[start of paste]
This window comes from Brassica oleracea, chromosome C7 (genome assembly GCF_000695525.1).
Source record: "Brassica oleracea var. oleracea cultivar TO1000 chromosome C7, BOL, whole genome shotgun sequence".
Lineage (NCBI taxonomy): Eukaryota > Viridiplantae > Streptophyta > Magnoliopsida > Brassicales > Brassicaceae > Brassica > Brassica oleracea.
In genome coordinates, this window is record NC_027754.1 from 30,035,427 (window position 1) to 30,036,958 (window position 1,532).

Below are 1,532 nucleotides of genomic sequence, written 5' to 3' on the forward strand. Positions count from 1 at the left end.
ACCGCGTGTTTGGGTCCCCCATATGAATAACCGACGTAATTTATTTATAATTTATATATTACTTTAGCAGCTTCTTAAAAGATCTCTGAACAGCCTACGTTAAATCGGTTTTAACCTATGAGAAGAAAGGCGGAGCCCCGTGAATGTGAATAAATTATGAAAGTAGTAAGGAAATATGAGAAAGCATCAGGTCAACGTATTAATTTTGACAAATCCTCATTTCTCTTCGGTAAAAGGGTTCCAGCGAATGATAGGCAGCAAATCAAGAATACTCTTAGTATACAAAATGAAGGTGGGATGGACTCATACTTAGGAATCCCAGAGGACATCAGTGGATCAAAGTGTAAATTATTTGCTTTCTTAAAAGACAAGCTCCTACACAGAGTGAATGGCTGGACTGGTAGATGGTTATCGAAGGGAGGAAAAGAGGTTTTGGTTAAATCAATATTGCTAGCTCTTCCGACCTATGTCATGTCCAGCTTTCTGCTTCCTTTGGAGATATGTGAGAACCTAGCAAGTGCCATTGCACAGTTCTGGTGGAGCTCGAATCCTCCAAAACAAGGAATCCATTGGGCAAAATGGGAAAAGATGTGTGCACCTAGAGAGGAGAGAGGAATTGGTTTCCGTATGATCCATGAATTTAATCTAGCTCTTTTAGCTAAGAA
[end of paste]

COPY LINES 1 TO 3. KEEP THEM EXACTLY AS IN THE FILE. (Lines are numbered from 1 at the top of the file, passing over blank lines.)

This window comes from Brassica oleracea, chromosome C7 (genome assembly GCF_000695525.1).
Source record: "Brassica oleracea var. oleracea cultivar TO1000 chromosome C7, BOL, whole genome shotgun sequence".
Lineage (NCBI taxonomy): Eukaryota > Viridiplantae > Streptophyta > Magnoliopsida > Brassicales > Brassicaceae > Brassica > Brassica oleracea.